Oil advanced after settling at a fresh 10-month high, with an industry report showing U.S. crude inventories fell by more than expected.
Futures rose further above $53 a barrel after the American Petroleum Institute was said to report that domestic crude stockpiles fell by 5.82 million barrels last week. Inventories are expected to decline by 3 million barrels, according to the median estimate of a Bloomberg survey for Wednesday’s U.S. government storage report.
Prices earlier gained as a declining dollar raised the appeal for commodities priced in the currency. The six-day rally, the longest stretch of gains since May, has also been aided by Saudi Arabia’s pledge last week to slice output in the coming months.
“It’s been a dynamic bull trend and the market continues to anticipate inventories are going to be drawn pretty sharply as a result of the Saudi production cutbacks,” said Andrew Lebow, senior partner at Commodity Research Group. “But, at some point, when you get into these bull moves, the market tends to overshoot where the equilibrium price is.”
Oil has been on a tear since OPEC and its allies agreed to keep curbing their output, building on a rally at the end of last year on Covid-19 vaccine breakthroughs. Yet, the return to normal for both crude and fuel demand remains some ways off, as the world’s vaccination effort is still in the early stages.
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Global crude consumption will likely stagnate until May, and both vaccine production and vaccination rates would need to be ramped up “massively” if the world is to transition to normality this year, consultant FGE wrote in a report. Meanwhile, gasoline demand next year won’t reach pre-pandemic levels, though diesel should eclipse its 2019 performance, the U.S. Energy Information Administration wrote in a monthly report.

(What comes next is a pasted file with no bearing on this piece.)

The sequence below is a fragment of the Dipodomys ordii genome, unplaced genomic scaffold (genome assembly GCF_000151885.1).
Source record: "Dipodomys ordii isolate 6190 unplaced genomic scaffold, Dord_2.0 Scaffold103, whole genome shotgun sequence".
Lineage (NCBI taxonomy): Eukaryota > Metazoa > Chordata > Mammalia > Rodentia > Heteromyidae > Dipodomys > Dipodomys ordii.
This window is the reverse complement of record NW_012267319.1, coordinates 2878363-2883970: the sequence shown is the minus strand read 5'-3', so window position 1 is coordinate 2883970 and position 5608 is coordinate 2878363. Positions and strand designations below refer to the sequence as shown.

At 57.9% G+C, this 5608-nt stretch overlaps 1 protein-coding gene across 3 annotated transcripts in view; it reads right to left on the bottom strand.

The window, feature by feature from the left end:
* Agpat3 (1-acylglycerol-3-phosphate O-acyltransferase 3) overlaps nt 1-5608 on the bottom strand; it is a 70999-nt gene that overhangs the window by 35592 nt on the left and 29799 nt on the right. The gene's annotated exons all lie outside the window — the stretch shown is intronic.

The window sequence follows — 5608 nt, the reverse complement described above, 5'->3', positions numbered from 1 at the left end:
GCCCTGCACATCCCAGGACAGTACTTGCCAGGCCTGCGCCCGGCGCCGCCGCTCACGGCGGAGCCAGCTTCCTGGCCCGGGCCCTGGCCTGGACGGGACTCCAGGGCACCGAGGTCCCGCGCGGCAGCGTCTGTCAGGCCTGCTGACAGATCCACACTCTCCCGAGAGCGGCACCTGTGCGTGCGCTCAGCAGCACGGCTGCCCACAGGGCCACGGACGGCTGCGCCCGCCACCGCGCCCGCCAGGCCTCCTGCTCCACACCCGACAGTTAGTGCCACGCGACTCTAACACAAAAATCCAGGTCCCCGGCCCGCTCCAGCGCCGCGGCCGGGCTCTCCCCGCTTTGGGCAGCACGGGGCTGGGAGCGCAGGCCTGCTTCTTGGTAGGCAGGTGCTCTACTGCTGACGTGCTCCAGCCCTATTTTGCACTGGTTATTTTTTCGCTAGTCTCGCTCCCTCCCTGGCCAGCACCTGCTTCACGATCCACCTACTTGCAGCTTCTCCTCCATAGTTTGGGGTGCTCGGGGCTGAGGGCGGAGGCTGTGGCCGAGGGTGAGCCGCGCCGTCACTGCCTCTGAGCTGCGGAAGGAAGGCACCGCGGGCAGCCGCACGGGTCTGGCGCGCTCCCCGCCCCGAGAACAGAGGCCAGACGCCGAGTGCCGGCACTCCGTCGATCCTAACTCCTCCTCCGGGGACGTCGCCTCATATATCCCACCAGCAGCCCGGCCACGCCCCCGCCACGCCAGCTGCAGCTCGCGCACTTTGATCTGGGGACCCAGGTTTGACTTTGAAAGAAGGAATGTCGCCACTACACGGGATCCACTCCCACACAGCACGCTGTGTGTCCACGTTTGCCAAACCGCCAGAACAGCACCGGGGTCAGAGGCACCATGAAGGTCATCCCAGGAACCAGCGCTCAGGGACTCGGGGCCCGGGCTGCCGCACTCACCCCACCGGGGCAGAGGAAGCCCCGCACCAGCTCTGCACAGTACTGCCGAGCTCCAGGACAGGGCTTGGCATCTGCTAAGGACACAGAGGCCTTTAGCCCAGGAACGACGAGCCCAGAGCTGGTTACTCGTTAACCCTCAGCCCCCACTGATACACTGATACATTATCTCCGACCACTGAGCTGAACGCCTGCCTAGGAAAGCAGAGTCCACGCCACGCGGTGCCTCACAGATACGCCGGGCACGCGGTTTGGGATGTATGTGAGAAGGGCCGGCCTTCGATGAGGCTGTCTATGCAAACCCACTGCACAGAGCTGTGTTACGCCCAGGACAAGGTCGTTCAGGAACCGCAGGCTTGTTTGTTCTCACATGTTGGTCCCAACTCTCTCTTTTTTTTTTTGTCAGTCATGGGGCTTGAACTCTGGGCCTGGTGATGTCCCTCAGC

Yet, Brent’s rally faces “formidable resistance” from $58 a barrel to $60 a barrel, Bank of America Global Research said in a report. Technical indicators like the 14-day Relative Strength Index signal both oil benchmarks are overbought.
Oil is also rallying along its forward curve after Saudi Arabia’s announcement to unilaterally cut production. Brent’s nearest contract has grown its premium to the following month to 9 cents a barrel, compared to a discount of 7 cents at the start of last week. The closely-watched spread between its closest two December contracts has also strengthened, signaling growing expectations for the supply and demand balance to improve.
“Getting us to April with these cuts puts us at a point where, one, seasonal demand typically starts to pick up and, two, we’ll have had a couple of months of vaccinations under our belt as a global economy, so maybe getting past the worst of the shutdowns,” said Peter McNally, global head for industrials, materials and energy at Third Bridge. “That’s certainly changing the tenor of the market to one of tightness compared to ample supply.”
Given the recent surge in oil prices and rig additions, U.S. crude production in the Lower 48 states should start to increase from the second quarter of this year, the Energy Information Administration said in a monthly report on Tuesday.
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